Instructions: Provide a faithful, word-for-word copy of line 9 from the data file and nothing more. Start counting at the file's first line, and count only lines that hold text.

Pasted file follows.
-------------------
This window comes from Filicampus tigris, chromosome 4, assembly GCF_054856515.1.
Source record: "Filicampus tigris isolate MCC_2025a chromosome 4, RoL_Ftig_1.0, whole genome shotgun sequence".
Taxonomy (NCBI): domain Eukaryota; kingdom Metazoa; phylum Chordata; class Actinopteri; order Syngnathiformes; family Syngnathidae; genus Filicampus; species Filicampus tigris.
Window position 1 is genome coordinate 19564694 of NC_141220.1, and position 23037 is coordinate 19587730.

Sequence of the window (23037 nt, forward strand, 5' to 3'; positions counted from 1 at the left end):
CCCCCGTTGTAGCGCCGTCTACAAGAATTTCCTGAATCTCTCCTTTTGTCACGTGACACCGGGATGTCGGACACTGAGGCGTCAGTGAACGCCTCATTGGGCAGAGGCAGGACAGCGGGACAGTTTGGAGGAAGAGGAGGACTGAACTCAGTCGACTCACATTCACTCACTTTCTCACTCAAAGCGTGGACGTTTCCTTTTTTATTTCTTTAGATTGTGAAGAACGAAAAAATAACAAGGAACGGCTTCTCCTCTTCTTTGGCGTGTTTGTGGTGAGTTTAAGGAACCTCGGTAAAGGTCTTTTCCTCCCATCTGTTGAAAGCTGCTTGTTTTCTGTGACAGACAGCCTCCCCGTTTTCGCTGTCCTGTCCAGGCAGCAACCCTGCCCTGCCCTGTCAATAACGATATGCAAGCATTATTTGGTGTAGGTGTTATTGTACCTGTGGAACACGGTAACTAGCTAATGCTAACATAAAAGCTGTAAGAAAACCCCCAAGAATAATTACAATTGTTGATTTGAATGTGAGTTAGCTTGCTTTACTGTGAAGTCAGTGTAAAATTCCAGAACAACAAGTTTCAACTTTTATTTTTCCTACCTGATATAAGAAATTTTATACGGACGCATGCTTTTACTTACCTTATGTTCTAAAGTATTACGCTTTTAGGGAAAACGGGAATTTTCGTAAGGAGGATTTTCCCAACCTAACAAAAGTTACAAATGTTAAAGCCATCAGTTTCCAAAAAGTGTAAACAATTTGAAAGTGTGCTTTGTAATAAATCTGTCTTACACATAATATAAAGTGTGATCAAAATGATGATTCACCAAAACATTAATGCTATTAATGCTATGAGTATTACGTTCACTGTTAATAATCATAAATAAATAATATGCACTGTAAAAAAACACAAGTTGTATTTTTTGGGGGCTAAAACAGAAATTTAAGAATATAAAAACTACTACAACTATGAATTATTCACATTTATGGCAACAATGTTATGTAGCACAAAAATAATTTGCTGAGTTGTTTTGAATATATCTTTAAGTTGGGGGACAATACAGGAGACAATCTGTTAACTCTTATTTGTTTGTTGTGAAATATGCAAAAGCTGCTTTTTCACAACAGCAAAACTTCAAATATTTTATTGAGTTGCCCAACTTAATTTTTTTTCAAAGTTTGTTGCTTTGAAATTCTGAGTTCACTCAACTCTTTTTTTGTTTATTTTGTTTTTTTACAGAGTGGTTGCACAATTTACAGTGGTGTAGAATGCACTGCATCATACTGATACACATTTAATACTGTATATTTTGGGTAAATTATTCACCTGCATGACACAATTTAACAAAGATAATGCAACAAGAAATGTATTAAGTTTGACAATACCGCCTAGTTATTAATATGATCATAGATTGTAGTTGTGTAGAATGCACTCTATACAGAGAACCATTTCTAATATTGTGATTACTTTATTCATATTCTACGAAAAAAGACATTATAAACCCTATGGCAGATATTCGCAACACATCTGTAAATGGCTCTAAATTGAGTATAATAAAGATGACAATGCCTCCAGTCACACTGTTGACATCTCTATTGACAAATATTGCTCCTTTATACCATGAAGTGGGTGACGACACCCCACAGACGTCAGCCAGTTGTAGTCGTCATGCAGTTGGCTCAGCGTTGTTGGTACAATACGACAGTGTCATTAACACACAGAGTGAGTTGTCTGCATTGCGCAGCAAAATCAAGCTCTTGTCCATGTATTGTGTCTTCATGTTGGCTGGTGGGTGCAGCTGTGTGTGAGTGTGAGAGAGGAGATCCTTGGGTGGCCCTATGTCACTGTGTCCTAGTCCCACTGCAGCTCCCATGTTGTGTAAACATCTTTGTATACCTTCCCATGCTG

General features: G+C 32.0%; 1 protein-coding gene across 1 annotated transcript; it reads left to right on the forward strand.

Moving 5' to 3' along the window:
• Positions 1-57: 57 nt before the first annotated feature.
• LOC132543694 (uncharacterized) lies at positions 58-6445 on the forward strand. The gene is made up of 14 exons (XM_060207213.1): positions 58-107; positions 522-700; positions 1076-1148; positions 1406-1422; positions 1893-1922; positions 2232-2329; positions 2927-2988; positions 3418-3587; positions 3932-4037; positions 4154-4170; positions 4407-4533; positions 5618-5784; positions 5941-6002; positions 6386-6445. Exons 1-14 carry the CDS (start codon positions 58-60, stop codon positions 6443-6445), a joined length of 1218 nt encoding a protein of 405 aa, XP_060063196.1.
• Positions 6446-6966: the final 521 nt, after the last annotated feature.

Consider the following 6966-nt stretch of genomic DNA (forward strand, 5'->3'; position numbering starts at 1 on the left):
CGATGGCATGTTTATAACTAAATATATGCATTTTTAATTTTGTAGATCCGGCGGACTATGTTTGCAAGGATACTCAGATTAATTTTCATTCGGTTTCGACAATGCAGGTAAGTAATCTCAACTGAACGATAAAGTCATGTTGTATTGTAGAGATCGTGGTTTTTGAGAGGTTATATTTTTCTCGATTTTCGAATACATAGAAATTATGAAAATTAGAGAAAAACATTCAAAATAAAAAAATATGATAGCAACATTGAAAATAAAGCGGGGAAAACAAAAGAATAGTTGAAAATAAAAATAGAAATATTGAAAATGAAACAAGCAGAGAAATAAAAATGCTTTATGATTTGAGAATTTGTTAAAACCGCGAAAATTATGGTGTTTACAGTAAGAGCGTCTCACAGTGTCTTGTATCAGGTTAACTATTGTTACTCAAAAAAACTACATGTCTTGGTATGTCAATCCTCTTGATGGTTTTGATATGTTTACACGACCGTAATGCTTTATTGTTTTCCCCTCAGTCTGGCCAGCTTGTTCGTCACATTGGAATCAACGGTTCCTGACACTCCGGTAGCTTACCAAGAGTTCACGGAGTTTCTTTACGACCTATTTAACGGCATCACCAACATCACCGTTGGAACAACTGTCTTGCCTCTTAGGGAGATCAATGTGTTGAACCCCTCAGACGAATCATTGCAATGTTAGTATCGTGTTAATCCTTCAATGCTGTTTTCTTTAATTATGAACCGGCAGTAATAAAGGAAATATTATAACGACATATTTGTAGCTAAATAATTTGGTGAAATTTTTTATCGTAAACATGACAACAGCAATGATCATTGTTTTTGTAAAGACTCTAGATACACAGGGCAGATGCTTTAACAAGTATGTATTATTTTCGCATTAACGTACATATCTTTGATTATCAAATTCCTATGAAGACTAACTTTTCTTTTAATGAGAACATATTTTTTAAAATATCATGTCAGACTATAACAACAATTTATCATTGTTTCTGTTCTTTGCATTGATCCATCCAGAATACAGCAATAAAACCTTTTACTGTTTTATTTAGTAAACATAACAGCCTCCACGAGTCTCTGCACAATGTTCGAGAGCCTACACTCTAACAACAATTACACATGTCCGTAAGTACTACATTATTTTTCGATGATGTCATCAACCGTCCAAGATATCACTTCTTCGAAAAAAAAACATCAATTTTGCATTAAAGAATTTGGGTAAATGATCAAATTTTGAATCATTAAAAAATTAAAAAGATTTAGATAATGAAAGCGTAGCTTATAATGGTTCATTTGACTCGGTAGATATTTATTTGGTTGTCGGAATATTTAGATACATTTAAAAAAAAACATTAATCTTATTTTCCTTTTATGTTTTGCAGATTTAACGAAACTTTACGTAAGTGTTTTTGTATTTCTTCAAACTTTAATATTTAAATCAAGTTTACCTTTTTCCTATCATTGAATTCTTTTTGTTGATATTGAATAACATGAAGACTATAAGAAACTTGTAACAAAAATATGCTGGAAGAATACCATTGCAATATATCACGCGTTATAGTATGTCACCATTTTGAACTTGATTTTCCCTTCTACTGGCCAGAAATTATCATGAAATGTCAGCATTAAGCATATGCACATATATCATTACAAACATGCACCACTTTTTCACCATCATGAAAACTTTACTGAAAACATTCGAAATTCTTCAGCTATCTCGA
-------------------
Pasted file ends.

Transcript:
• Positions 1-57: 57 nt before the first annotated feature.